Kind of sad from a company often touting its green side:
Britain’s advertising watchdog criticized a newspaper ad by Royal Dutch Shell that portrays the outline of an oil refinery with flowers sprouting from its chimneys, saying that two of its environmental claims were likely to mislead readers.
The Advertising Standards Authority, which issued the ruling Tuesday, only has the authority to remove ads from Britain’s media, which the oil producer has already done….
Groups such as Friends of the Earth filed the U.K. complaint against the ad, created by the J. Walter Thompson agency, which were headlined “Don’t Throw Anything Away. There is No Away.”
It showed the outline of an oil refinery, which had chimneys producing flowers. Part of the ad read: “We use our waste CO2 to grow flowers, and our waste sulfur to make super-strong concrete. Real energy solutions for the real world.”
The U.K. complaint said the image of refinery chimneys emitting flowers misrepresented the environmental impact of Shell’s refineries.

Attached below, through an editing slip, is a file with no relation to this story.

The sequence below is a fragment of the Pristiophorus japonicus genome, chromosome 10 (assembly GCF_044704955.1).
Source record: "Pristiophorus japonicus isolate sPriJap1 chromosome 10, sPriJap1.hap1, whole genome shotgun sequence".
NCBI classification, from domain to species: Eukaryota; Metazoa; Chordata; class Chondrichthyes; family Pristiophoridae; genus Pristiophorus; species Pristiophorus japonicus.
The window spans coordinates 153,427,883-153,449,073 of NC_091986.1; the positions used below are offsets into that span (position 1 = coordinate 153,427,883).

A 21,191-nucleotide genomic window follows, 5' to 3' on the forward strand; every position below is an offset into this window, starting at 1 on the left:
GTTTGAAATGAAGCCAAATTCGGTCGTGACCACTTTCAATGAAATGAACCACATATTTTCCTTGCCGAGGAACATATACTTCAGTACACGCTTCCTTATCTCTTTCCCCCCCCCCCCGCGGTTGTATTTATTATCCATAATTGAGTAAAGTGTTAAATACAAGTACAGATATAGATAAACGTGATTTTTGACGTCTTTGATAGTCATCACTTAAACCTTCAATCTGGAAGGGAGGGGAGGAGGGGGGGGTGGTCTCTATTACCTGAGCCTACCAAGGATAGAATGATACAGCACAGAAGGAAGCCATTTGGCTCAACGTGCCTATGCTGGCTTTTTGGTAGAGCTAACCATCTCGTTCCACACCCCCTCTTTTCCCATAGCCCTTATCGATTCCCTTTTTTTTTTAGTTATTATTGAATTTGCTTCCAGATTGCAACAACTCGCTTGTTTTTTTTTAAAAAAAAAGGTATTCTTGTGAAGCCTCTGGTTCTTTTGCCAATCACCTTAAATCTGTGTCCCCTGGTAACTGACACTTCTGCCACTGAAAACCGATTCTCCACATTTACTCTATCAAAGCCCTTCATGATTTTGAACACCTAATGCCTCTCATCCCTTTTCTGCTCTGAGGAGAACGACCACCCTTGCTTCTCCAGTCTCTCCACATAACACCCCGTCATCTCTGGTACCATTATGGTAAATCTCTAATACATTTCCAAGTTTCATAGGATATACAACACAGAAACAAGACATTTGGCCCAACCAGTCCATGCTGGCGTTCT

The complaint alleged the ads implied that Shell used all of its waste CO2, or carbon dioxide, to grow flowers, whereas the group believed only 0.325 percent of Shell’s emissions were used to grow flowers, and the waste sulfur claim implied all Shell’s waste sulfur was used to make concrete.
More on the ruling below — if only our FTC had this kind of backbone, we wouldn’t see so many ads touting how green Chevy is when it is working so hard to fight tougher fuel economy standards at the national and state level:
The oil company said it has developed a new method of using waste sulfur produced during the refining process as a binder in concrete production, instead of cement. Shell said 8 tons of sulphur-strengthened concrete had been produced so far, but production was expected to grow considerably in the next 10 years….
“In the absence of qualification, most readers were likely to interpret the claim ‘We use our waste CO2 to grow flowers,’ especially in the context of the image and the headline claim ‘Don’t throw anything away there is no away,’ to mean that Shell used all, or at least the majority, of their waste CO2 to grow flowers, whereas the actual amount was a very small proportion, when compared to the global activities of Shell,” the ruling said.
Regarding the waste sulfur claim, the authority said “readers were likely to interpret the claim ‘We use … our waste sulfur to make super-strong concrete’ to mean that Shell used all, or at least the majority, of their waste sulfur to make super-strong concrete.”